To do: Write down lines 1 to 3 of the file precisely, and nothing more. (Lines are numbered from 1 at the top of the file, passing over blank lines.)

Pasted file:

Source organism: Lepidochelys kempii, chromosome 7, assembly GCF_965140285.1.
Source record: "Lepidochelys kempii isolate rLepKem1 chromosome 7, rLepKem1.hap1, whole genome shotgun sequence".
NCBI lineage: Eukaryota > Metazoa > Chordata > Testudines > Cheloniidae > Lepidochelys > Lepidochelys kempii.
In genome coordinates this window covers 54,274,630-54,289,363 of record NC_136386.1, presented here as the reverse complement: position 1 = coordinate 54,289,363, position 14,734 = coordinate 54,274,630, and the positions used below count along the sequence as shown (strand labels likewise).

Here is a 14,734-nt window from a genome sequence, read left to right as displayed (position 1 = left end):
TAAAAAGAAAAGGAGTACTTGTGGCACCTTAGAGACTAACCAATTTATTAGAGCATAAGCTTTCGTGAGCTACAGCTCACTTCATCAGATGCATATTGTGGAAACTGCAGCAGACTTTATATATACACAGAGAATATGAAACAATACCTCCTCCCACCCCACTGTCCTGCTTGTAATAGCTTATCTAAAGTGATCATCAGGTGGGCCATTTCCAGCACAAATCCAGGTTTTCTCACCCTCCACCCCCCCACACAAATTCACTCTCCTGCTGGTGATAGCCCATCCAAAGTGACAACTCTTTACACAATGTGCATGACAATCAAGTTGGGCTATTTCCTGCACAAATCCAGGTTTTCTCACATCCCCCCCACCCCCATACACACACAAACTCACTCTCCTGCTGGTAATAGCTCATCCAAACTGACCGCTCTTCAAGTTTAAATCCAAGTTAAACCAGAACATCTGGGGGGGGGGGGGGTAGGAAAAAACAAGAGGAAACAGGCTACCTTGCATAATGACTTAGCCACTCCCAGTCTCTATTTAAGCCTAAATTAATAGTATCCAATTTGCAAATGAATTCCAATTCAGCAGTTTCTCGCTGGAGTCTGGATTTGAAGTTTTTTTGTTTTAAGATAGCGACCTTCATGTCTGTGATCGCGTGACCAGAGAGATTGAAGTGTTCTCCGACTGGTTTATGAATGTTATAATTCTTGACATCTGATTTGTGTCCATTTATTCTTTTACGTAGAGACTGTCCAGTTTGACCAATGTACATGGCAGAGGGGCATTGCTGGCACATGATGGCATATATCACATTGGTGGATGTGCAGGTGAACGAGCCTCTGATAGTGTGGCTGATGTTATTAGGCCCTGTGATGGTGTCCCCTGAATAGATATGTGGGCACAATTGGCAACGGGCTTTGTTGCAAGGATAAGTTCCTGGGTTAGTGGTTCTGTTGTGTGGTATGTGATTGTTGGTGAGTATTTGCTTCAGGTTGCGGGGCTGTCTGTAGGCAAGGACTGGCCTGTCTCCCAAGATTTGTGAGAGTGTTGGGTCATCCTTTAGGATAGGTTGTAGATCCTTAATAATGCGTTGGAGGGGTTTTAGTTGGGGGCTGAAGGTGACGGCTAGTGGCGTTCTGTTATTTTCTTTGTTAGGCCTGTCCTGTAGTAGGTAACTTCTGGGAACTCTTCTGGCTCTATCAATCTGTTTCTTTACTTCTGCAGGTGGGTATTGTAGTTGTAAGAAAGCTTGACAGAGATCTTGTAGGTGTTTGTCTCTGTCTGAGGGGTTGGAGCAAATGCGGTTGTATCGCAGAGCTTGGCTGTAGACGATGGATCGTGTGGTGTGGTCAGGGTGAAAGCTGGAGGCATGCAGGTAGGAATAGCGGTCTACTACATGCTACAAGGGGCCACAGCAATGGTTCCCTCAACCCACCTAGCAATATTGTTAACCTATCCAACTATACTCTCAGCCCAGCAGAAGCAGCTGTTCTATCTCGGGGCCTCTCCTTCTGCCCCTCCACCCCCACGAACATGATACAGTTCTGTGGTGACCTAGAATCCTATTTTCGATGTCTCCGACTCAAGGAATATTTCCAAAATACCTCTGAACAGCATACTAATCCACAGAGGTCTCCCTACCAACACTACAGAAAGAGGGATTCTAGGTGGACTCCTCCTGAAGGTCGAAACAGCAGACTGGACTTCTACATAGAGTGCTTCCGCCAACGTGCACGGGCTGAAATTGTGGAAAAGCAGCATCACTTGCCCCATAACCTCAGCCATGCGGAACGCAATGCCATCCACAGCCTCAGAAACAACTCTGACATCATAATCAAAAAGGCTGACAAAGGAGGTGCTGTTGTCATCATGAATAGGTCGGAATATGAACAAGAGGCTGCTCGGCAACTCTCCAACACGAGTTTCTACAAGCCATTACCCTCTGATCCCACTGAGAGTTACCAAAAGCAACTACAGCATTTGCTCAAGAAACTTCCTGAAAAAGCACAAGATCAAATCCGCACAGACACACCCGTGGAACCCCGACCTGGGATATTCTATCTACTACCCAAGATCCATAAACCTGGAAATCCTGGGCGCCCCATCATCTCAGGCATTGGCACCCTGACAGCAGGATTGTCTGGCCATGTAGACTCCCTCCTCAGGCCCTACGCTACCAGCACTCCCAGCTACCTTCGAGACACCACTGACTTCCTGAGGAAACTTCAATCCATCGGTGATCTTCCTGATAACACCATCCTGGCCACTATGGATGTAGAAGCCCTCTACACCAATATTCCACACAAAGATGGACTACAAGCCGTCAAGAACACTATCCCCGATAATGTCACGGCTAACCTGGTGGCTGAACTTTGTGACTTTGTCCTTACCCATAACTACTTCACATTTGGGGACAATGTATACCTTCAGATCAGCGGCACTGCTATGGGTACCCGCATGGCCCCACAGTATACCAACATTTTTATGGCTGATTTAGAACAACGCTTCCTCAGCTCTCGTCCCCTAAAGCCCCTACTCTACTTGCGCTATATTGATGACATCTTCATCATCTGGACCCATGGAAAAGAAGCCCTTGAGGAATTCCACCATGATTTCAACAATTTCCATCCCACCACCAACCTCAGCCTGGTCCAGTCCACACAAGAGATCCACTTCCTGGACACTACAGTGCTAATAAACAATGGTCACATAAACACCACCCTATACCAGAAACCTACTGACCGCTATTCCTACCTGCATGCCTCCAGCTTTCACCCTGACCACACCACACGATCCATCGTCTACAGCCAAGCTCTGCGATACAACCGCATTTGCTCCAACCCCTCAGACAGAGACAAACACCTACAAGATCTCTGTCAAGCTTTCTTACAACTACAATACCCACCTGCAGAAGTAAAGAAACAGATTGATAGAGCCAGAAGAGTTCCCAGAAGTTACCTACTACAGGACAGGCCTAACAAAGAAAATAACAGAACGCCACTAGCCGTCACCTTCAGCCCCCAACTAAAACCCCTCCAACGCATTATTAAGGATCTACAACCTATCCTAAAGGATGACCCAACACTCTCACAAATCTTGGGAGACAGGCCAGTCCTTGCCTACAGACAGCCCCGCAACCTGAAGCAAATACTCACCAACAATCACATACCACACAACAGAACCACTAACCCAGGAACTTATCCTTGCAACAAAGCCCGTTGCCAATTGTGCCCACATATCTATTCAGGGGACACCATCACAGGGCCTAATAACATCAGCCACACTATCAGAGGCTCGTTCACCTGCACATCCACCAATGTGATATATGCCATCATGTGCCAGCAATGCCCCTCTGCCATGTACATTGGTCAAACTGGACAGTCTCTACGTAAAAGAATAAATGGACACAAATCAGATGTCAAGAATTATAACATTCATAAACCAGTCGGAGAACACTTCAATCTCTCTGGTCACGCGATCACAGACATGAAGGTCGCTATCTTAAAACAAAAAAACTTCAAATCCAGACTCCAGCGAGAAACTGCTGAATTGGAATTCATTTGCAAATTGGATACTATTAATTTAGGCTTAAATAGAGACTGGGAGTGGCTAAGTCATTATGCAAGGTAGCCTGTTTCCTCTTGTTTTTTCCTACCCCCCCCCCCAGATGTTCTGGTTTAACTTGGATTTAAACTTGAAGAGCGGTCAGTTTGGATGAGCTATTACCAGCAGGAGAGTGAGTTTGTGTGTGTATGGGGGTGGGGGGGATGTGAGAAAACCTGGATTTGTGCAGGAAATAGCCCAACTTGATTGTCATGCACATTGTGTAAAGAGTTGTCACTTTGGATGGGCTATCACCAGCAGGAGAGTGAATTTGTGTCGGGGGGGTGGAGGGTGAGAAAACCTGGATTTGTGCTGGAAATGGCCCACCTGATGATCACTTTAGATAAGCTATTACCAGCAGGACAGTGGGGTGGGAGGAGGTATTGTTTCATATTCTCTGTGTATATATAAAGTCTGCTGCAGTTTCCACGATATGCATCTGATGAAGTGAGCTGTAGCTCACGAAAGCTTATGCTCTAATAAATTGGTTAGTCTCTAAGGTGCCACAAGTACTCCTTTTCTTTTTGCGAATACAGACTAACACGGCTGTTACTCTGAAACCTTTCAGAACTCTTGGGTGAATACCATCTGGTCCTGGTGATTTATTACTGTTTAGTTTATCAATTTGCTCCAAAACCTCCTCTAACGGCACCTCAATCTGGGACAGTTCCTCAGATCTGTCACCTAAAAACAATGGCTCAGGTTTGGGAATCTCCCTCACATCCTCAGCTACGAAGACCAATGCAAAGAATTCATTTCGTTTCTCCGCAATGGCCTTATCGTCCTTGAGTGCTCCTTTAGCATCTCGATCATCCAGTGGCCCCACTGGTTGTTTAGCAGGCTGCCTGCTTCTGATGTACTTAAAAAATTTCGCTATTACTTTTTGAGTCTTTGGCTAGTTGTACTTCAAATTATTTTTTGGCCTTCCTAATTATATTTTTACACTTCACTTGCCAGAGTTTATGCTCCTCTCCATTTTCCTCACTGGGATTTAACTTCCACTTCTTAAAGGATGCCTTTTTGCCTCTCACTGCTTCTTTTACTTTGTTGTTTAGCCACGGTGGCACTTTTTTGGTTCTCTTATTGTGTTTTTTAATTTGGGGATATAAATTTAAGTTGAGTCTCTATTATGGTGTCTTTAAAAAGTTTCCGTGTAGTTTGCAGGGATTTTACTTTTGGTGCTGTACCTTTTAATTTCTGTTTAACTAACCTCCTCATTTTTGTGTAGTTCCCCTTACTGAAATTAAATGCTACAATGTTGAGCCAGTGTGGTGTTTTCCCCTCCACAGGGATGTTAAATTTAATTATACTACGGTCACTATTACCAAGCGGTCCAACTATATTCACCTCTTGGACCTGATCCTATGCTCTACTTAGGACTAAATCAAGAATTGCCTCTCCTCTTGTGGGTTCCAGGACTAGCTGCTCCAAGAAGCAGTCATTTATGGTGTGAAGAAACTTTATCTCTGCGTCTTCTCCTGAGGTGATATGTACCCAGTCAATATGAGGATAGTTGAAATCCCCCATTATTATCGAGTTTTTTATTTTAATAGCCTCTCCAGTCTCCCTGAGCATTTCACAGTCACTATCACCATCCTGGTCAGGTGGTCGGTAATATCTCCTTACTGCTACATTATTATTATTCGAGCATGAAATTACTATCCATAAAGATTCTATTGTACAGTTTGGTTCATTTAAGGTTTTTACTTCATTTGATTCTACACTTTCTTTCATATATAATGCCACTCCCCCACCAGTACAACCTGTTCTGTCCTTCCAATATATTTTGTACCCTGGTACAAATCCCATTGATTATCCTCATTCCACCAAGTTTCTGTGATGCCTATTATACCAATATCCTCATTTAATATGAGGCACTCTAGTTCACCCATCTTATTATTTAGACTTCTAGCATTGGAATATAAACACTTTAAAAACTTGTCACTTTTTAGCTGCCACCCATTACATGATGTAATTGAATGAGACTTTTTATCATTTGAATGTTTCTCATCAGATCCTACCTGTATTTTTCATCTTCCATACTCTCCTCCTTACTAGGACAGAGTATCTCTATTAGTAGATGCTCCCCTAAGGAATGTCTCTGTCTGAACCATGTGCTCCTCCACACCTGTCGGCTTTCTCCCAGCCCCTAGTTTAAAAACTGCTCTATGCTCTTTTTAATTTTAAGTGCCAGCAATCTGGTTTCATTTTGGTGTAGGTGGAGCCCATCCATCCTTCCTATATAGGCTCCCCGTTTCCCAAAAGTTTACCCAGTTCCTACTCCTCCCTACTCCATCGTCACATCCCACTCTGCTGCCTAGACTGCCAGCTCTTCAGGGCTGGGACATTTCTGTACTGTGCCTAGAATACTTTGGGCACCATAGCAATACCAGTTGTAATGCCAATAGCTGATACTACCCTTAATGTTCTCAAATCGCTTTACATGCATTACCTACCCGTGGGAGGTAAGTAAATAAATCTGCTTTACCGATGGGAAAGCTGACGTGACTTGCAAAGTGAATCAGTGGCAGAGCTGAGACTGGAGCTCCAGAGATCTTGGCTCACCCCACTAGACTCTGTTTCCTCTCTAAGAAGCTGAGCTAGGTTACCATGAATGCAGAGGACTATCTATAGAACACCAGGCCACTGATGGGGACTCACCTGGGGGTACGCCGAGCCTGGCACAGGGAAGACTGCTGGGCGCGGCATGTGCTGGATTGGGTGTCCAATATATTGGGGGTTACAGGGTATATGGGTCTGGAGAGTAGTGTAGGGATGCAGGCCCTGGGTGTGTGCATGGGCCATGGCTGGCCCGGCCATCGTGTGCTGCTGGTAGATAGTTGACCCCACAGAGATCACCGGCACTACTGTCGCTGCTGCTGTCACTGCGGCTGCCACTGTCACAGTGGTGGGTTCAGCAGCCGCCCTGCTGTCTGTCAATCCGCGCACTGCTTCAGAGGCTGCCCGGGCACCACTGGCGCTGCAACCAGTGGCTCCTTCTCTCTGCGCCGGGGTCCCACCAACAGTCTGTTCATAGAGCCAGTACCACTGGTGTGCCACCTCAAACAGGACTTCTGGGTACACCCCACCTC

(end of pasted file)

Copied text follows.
Source organism: Lepidochelys kempii, chromosome 7, assembly GCF_965140285.1.
Source record: "Lepidochelys kempii isolate rLepKem1 chromosome 7, rLepKem1.hap1, whole genome shotgun sequence".
NCBI lineage: Eukaryota > Metazoa > Chordata > Testudines > Cheloniidae > Lepidochelys > Lepidochelys kempii.